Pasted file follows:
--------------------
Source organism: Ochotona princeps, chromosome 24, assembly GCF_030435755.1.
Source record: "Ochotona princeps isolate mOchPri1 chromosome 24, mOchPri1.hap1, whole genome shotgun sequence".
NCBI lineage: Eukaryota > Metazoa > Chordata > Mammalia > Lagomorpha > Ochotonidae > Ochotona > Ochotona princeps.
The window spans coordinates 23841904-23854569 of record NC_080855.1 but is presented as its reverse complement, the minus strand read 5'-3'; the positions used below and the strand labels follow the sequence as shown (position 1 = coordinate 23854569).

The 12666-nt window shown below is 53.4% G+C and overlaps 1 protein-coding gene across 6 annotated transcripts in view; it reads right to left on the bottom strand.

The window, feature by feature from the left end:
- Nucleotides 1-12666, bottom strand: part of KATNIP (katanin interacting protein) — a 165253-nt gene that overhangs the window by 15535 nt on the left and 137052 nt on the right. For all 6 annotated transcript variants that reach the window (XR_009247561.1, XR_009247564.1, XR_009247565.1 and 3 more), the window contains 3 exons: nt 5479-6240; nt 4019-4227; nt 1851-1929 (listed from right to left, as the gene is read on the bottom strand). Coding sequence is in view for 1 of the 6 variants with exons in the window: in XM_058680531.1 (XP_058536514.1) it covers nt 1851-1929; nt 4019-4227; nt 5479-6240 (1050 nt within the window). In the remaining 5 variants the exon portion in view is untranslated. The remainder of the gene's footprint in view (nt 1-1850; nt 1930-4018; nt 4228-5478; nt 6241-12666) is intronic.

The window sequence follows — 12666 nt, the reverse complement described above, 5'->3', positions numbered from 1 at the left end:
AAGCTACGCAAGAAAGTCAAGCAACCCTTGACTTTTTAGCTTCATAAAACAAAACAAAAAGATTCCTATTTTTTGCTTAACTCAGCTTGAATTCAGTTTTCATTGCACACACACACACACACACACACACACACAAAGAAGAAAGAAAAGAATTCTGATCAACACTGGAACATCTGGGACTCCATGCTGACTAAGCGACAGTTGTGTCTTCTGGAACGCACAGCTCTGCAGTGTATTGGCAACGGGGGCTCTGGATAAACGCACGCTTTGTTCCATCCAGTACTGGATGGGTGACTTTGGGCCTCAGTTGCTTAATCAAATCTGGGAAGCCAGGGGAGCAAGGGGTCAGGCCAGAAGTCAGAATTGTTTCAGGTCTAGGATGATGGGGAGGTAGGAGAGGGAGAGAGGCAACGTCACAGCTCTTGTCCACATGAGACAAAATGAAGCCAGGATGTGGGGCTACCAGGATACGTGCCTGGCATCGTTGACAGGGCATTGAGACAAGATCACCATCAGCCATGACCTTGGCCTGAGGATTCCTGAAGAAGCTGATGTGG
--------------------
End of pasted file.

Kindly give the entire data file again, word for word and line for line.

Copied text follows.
Source organism: Ochotona princeps, chromosome 24, assembly GCF_030435755.1.
Source record: "Ochotona princeps isolate mOchPri1 chromosome 24, mOchPri1.hap1, whole genome shotgun sequence".
NCBI lineage: Eukaryota > Metazoa > Chordata > Mammalia > Lagomorpha > Ochotonidae > Ochotona > Ochotona princeps.
The window spans coordinates 23841904-23854569 of record NC_080855.1 but is presented as its reverse complement, the minus strand read 5'-3'; the positions used below and the strand labels follow the sequence as shown (position 1 = coordinate 23854569).

The 12666-nt window shown below is 53.4% G+C and overlaps 1 protein-coding gene across 6 annotated transcripts in view; it reads right to left on the bottom strand.

The window, feature by feature from the left end:
- Nucleotides 1-12666, bottom strand: part of KATNIP (katanin interacting protein) — a 165253-nt gene that overhangs the window by 15535 nt on the left and 137052 nt on the right. For all 6 annotated transcript variants that reach the window (XR_009247561.1, XR_009247564.1, XR_009247565.1 and 3 more), the window contains 3 exons: nt 5479-6240; nt 4019-4227; nt 1851-1929 (listed from right to left, as the gene is read on the bottom strand). Coding sequence is in view for 1 of the 6 variants with exons in the window: in XM_058680531.1 (XP_058536514.1) it covers nt 1851-1929; nt 4019-4227; nt 5479-6240 (1050 nt within the window). In the remaining 5 variants the exon portion in view is untranslated. The remainder of the gene's footprint in view (nt 1-1850; nt 1930-4018; nt 4228-5478; nt 6241-12666) is intronic.

The window sequence follows — 12666 nt, the reverse complement described above, 5'->3', positions numbered from 1 at the left end:
AAGCTACGCAAGAAAGTCAAGCAACCCTTGACTTTTTAGCTTCATAAAACAAAACAAAAAGATTCCTATTTTTTGCTTAACTCAGCTTGAATTCAGTTTTCATTGCACACACACACACACACACACACACACACAAAGAAGAAAGAAAAGAATTCTGATCAACACTGGAACATCTGGGACTCCATGCTGACTAAGCGACAGTTGTGTCTTCTGGAACGCACAGCTCTGCAGTGTATTGGCAACGGGGGCTCTGGATAAACGCACGCTTTGTTCCATCCAGTACTGGATGGGTGACTTTGGGCCTCAGTTGCTTAATCAAATCTGGGAAGCCAGGGGAGCAAGGGGTCAGGCCAGAAGTCAGAATTGTTTCAGGTCTAGGATGATGGGGAGGTAGGAGAGGGAGAGAGGCAACGTCACAGCTCTTGTCCACATGAGACAAAATGAAGCCAGGATGTGGGGCTACCAGGATACGTGCCTGGCATCGTTGACAGGGCATTGAGACAAGATCACCATCAGCCATGACCTTGGCCTGAGGATTCCTGAAGAAGCTGATGTGG